FourFourTwo's man in Brazil, Mauricio Savarese, arrives at the Costa do Sauípe Resort - venue for Friday's World Cup finals draw - only to learn it has a rather inauspicious history...
If nothing goes wrong in Costa do Sauipe until the end of the World Cup draw this Friday, the orishas at the main entrance will be very relieved. In recent years, the main news coming from the resort have involved the exit of major hotel chains, a bout of meningitis and the collapse of the stage in a big event sponsored by a bank.
“That place has been cursed for years”, locals say. The teams placed in the 2014 World Cup’s ‘group of death’ may well have a force more powerful than even Pele to blame for their misfortune.
The fate of the 32 qualified teams will be decided at 4pm GMT. Fittingly, the whole ceremony will last 90 minutes, including appearances of legends Cafu, Zinedine Zidane, Fabio Cannavaro, Lothar Mattheus, Mario Kempes and Sir Geoff Hurst.
There will be four pots. The seeded pot made up of the host-nation and the seven best-ranked in the FIFA standings released in early November: Argentina, Colombia, Uruguay, Belgium, Germany, Switzerland and champions Spain.
After groups A to H have their first member, a single ball will be pulled from Pot 4, the only pot with nine nations (the unseeded European sides: Bosnia-Herzegovina, Croatia, England, France, Greece, Holland, Italy, Portugal, Russia). The selected ball will be put in Pot 2 with Algeria, Cameroon, Ivory Coast, Ghana, Nigeria, Chile and Ecuador. Only then will all the pots feature eight balls. Geography will play a further role in the design of the draw, will a system in place to ensure no group has more than one South American team, or more than two European teams.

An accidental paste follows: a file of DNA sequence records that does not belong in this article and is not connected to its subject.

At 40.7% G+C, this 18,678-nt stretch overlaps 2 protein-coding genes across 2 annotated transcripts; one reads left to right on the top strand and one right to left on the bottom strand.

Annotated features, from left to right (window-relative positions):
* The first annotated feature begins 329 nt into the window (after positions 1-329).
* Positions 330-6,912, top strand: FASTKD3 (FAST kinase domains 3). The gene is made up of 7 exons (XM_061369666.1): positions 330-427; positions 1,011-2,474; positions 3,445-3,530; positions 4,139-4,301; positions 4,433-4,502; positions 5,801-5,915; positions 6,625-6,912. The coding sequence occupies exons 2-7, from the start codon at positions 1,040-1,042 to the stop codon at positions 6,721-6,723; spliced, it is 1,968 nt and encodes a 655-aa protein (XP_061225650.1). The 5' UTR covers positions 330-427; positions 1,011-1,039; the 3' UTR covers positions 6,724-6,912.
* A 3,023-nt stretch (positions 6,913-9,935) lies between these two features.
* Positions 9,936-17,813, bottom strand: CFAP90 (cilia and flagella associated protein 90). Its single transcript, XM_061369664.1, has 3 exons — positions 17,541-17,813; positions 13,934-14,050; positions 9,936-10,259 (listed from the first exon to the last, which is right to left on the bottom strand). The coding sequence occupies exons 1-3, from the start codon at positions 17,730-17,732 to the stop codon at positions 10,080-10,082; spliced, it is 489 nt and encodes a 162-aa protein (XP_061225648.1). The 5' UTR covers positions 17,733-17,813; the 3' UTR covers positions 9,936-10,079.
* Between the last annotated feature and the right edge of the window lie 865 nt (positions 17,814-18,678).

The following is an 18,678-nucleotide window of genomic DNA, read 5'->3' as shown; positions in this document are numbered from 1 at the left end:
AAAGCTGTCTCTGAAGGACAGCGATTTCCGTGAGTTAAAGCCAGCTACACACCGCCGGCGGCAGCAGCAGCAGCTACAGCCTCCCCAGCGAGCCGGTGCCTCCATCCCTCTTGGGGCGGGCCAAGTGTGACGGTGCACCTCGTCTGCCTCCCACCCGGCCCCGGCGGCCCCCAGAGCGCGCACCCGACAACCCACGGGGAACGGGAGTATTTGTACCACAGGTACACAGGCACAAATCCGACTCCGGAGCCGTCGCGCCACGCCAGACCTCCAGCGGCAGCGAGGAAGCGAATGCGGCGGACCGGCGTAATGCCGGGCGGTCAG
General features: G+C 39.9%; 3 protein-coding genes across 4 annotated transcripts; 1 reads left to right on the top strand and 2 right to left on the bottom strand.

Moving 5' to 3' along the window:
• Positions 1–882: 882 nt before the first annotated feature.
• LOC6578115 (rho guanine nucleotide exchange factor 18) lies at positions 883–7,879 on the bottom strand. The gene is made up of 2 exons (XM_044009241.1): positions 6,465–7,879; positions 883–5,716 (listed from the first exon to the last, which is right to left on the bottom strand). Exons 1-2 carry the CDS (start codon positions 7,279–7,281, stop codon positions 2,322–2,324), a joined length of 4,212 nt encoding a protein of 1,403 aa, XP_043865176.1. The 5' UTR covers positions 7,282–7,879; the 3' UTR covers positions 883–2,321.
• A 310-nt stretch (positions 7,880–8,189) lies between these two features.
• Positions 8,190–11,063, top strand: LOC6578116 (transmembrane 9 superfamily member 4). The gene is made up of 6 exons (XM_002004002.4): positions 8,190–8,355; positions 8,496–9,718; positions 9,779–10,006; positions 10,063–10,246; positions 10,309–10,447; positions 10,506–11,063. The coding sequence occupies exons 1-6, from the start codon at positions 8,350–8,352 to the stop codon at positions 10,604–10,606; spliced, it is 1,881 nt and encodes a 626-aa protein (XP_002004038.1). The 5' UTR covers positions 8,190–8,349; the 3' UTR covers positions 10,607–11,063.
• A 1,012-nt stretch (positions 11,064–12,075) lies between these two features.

Local organisers will be more determined than most that the day’s events unfold without a hitch. It hasn’t been easy for them in the last few weeks: it has been confirmed that three stadia are going to miss the December 31 deadline originally set by FIFA, and worse still, two workers were killed in an accident at the Arena de São Paulo – the venue for the World Cup’s opening match on June 12. They know any flaw in Sauipe, a paradise lost 80 km away from Bahia state capital Salvador, will be leapt upon by the world’s media. That, in turn, could severely dent local pride ahead of hosting football’s extravaganza next summer. This may be why Brazil is spending £8 million on today’s draw alone.
The risk of protests is next to zero, police and organizers say. About 3,000 officers will be involved in providing security for the event, which will be attended by almost 5,000 people, including players, coaches, officials, celebrities and media. Their confidence is down to the fact Sauipe is only reachable by road from Salvador, and the state of Bahia wasn’t particularly enthusiastic about the demonstrations that rocked other parts of the country during the Confederations Cup last June.
Local Organising Committee executive Ricardo Trade denies Sauipe was chosen because of the lower risk of protests. “The idea is to promote tourism. Even cities that won’t have World Cup stadia should benefit,” he tells FourFourTwo.
This resort, inaugurated in 2000, started as a holiday destination for wealthy South Americans, but has lost its charm after hotel chains Sofitel, Marriot and Renaissance upped and left.
Residents of the nearby village of Imbassai say Sauipe’s curse could be lifted if the draw is well organised, Brazil get an easy group, and rivals Argentina are left facing some difficult obstacles.
“For the last five years Sauipe was abandoned,” says local expert Lobo Santos, 55. He has worked with hotels in Bahia for 38 years. Driver Gilberto Ramos, 45, believes the draw is just what the resort needed. “We have to overcome this bad luck. If not now, when?”
For some teams, Sauipe’s curse might end only in the 2018 World Cup draw.